Pintle vs. Ball Mount Trailer Hitches: What’s the Difference?

Two common types of trailer hitches you’ll often see are pintle hitches and ball mount hitches. While visually very distinct, what are the functional differences between pintle and ball mount trailer hitches? Let’s take a look at the advantages and disadvantages both types of hitches have to offer so that you can decide what kind is best for your towing goals.

How Do Ball Hitches Work?

Ball hitches on tow vehicles work in conjunction with a socket coupler mounted to a trailer. This pairing forms a tow connection that transfers the force generated from the tow vehicle to the trailer. The rigid mounting of the ball hitch allows it to handle the stresses of towing and the tongue weight of your trailer. You start by mounting a socket coupler to the trailer tongue and use a safety pin to open and close the socket. Next, you will position the socket over the ball hitch and lower it until it sits under the ball. The safety pin then secures the socket in place, and the ball keeps it from slipping off.

How Do Pintle Hitches Work?

Rather than the two pieces necessary for the ball hitch, a pintle hitch handles both the horizontal stresses of towing and the vertical stress of the tongue weight. The loop mounts to the tongue of the trailer. This design, which removes the safety pin, pivots the safety latch of the hitch out of the way to open up the head of the pintle hitch. Finally, the loop sits over the hook of the pintle hitch, and the hook is the primary support for the tongue weight. Once the latch closes, you can reinsert the safety pin to secure the hitch.

Which Is Stronger?

While both types of hitch can suit higher or lower capacities, you’ll typically find ball hitches preferable for lighter capacities, while pintle hitches are preferable for heavier capacities. This added strength is why you’ll often see powered trailer movers, designed for heavier trailers, using pintle hitches.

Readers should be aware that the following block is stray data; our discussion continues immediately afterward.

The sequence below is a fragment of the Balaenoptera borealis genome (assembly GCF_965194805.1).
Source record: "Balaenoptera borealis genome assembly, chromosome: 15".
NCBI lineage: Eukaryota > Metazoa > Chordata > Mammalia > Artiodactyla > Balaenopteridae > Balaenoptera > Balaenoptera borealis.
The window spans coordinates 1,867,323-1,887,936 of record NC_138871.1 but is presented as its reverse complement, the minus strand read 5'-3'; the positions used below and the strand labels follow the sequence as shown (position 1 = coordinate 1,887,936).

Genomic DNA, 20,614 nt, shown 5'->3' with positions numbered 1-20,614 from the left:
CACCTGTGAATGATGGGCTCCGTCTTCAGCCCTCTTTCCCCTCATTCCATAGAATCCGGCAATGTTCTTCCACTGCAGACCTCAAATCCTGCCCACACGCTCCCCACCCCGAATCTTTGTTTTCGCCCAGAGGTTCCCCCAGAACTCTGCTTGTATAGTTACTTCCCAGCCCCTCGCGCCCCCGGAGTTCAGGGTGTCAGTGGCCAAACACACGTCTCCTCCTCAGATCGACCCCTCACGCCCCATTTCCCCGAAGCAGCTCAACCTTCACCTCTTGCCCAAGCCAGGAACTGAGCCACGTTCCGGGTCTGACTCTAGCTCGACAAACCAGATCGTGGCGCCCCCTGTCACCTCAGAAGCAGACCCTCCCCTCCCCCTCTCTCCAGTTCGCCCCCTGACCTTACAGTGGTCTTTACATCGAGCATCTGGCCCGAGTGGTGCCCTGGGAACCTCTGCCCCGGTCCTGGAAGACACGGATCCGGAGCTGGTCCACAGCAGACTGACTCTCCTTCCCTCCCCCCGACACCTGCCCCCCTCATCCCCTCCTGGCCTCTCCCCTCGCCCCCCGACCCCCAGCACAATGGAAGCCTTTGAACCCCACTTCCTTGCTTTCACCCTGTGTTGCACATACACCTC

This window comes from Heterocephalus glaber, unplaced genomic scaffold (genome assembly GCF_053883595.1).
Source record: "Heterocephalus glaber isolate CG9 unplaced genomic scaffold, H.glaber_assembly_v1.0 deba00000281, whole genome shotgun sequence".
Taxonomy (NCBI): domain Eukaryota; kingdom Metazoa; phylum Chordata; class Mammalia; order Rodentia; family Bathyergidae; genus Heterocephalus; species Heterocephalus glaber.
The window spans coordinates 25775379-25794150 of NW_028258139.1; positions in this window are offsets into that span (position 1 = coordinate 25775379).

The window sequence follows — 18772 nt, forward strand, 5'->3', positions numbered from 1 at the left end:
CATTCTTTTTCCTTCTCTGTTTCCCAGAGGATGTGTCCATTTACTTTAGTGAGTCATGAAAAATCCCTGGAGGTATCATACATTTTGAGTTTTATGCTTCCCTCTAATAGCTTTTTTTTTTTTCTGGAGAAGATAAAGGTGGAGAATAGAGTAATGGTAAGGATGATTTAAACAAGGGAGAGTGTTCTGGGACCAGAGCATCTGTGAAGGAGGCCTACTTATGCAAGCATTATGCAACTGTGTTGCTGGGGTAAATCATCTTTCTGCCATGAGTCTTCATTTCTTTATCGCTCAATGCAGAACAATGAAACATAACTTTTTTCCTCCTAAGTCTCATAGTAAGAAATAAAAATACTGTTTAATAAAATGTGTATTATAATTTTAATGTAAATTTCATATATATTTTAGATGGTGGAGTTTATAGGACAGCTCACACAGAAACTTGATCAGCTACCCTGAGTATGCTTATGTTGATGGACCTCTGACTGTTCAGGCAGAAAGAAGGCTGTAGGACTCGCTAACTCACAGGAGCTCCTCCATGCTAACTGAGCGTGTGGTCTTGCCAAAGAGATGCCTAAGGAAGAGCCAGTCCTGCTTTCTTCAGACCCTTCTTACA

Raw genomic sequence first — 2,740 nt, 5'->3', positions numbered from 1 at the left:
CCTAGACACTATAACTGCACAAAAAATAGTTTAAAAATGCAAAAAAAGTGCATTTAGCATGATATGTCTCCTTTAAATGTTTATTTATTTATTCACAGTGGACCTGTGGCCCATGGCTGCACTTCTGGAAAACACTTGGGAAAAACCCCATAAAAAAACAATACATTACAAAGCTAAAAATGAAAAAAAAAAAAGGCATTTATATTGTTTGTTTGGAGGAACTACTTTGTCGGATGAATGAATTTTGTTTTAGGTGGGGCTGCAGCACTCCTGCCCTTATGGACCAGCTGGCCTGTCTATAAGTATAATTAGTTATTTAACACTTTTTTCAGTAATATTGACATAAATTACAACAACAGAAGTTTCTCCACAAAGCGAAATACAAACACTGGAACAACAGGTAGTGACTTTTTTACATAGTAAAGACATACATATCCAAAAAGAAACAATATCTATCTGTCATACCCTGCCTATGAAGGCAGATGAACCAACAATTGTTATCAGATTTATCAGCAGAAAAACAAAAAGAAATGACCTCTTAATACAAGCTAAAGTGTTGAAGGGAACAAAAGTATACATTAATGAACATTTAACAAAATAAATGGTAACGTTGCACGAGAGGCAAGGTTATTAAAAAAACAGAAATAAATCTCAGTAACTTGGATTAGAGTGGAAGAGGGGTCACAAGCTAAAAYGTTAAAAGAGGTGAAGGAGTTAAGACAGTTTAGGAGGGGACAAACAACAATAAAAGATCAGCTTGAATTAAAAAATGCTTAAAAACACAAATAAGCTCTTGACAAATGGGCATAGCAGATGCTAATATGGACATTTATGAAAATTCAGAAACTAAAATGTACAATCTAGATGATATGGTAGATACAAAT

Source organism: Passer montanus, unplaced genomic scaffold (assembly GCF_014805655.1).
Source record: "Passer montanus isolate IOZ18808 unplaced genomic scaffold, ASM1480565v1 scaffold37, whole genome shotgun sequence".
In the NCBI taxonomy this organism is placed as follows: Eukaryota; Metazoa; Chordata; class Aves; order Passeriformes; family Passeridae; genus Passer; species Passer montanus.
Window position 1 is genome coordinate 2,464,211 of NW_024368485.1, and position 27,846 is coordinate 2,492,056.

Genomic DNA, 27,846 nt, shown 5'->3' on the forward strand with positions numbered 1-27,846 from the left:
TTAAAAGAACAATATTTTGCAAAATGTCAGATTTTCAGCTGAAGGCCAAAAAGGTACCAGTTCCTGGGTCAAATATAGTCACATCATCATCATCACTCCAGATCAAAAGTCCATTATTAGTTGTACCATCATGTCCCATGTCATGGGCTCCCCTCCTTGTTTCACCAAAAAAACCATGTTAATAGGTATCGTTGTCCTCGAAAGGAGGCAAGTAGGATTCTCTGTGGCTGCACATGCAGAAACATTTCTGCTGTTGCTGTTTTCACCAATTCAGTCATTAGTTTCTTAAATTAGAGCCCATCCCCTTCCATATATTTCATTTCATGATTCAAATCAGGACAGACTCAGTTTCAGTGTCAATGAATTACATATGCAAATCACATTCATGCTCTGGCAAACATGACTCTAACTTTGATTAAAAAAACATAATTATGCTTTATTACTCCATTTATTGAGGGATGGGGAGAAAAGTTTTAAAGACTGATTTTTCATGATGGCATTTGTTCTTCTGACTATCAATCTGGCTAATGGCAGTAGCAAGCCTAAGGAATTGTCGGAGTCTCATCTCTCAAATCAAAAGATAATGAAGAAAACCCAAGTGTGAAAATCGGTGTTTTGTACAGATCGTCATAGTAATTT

For reference, a 2″ ball hitch can handle 2,000-3,500 lbs. while a 3″ ball hitch can handle upward of 30,000 lbs. It seems like a smaller difference, but this size difference vastly changes the performance of your hitch, which is why it’s important you consider how large your ball hitch is.

Pintle hitches, on the other hand, can also vary wildly but will reach load capacities upward of 150,000 lbs. with a tongue weight of 30,000 lbs. The strength differences are perhaps the most deceptive but vast differences between pintle and ball mount trailer hitches.

Which Is Noisier?

Something you may not have considered when looking at hitch options is noise. While a pintle hitch is a single item, it has multiple parts that interact with each other. When you’re on the road, these moving parts cause vibrations and rattle around, creating a lot of racket. Ball hitches, in comparison, will be much quieter. They experience less vibration on highways, less rattling on bumpy or uneven terrain, and less impact when accelerating and braking. Similarly, ball hitches experience less impact going up and down hilly terrain.